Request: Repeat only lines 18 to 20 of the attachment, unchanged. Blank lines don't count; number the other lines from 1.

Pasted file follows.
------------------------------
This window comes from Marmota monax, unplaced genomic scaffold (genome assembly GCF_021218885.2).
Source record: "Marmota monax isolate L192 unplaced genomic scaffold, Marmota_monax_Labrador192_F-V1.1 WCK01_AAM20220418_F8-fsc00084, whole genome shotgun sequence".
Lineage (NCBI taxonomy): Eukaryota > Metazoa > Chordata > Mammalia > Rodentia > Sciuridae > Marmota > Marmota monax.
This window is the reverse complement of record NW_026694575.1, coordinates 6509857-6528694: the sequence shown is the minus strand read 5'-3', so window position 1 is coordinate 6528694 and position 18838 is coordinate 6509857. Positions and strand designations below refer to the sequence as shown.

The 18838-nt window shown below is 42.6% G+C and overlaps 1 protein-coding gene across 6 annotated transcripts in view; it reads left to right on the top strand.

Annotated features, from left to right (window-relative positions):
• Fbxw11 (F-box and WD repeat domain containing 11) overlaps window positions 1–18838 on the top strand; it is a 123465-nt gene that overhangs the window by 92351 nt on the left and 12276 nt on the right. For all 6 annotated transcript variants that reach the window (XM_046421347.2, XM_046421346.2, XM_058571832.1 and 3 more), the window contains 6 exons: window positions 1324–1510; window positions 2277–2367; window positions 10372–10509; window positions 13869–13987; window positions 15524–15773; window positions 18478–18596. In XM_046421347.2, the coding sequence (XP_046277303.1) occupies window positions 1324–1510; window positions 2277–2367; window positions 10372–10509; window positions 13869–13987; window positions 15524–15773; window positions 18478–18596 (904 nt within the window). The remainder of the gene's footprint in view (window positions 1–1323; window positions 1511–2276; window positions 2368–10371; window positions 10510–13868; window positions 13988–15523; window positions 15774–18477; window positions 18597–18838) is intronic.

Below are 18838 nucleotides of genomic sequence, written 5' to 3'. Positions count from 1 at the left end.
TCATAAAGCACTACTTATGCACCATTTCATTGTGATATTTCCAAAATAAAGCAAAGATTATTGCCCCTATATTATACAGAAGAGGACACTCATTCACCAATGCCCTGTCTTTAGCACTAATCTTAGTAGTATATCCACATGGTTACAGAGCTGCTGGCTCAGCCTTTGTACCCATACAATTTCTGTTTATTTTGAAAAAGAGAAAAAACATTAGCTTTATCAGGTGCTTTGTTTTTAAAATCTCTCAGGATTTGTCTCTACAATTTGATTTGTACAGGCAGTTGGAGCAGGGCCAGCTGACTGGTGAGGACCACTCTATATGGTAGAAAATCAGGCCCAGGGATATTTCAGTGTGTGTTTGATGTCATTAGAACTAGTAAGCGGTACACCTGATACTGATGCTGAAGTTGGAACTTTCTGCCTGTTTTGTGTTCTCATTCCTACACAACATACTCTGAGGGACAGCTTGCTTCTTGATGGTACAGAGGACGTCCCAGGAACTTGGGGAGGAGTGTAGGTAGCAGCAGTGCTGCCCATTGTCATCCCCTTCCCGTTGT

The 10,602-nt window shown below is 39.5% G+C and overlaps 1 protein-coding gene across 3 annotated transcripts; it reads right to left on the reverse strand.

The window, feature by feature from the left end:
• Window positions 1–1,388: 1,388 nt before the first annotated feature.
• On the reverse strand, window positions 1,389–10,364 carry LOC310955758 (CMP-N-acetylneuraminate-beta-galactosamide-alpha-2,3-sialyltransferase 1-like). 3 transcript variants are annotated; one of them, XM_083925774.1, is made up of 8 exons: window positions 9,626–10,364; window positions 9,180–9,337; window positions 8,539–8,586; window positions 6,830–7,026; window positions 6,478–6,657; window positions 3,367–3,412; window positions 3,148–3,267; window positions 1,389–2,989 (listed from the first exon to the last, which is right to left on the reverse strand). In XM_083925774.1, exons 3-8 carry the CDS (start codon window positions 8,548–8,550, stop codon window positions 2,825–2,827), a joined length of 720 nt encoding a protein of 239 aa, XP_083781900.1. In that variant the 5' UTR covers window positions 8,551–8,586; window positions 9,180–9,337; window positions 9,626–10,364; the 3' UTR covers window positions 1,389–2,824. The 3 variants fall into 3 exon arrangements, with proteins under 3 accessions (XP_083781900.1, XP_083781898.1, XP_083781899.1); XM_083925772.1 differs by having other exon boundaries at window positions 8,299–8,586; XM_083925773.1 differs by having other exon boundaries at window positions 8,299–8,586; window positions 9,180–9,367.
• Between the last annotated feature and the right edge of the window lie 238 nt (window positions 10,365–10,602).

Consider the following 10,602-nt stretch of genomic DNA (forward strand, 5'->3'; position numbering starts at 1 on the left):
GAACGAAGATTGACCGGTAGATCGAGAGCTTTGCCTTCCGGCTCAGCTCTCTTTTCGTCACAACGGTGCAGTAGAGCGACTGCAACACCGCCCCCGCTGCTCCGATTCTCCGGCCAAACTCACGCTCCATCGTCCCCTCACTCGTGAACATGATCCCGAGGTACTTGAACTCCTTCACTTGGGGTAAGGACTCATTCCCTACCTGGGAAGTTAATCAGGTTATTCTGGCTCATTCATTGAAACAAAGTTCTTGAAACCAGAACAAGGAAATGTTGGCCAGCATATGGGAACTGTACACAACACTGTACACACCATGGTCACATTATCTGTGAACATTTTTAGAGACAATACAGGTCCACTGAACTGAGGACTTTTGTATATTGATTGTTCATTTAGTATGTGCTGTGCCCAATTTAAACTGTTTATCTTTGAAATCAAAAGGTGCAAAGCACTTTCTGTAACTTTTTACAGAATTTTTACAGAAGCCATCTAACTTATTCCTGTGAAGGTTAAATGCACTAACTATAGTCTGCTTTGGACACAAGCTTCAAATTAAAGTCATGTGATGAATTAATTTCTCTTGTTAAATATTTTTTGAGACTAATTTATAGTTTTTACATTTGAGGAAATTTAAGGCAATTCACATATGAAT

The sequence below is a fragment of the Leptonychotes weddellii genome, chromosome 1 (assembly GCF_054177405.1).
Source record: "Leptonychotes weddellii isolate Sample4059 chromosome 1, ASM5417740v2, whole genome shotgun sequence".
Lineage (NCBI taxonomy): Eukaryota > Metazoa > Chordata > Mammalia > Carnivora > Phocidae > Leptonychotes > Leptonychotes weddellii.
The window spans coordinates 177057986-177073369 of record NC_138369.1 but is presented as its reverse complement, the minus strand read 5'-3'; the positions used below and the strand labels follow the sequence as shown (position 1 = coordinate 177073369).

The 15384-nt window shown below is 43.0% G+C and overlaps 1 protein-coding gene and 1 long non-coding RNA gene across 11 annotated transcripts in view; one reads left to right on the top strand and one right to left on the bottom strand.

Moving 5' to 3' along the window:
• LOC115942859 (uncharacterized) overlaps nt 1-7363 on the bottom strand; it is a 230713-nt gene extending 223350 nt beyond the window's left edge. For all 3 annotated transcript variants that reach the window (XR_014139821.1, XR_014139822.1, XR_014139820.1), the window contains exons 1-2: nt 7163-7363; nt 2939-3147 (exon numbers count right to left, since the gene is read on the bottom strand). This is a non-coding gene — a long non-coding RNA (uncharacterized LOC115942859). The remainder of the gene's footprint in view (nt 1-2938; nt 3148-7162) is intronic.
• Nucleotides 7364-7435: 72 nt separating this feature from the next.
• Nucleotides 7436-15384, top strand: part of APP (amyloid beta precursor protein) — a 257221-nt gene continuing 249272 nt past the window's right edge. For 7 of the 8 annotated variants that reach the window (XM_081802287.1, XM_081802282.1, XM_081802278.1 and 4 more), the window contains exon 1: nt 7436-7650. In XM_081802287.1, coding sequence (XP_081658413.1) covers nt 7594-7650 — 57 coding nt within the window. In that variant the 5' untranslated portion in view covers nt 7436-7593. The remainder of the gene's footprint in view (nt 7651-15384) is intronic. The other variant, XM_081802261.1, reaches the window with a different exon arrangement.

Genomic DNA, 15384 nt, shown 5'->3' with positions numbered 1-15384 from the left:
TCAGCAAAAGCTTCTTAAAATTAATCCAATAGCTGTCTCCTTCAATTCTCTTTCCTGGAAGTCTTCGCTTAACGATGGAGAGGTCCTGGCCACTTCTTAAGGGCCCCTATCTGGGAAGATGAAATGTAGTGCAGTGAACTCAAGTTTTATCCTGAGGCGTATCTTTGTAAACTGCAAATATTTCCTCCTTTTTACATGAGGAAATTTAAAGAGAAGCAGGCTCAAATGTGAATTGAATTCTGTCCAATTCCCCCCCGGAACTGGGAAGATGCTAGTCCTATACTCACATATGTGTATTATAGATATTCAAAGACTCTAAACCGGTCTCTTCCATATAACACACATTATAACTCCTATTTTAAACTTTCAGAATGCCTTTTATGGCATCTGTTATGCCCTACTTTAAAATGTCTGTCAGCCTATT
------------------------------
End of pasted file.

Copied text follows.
Source record: "Leptonychotes weddellii isolate Sample4059 chromosome 1, ASM5417740v2, whole genome shotgun sequence".
Lineage (NCBI taxonomy): Eukaryota > Metazoa > Chordata > Mammalia > Carnivora > Phocidae > Leptonychotes > Leptonychotes weddellii.
The window spans coordinates 177057986-177073369 of record NC_138369.1 but is presented as its reverse complement, the minus strand read 5'-3'; the positions used below and the strand labels follow the sequence as shown (position 1 = coordinate 177073369).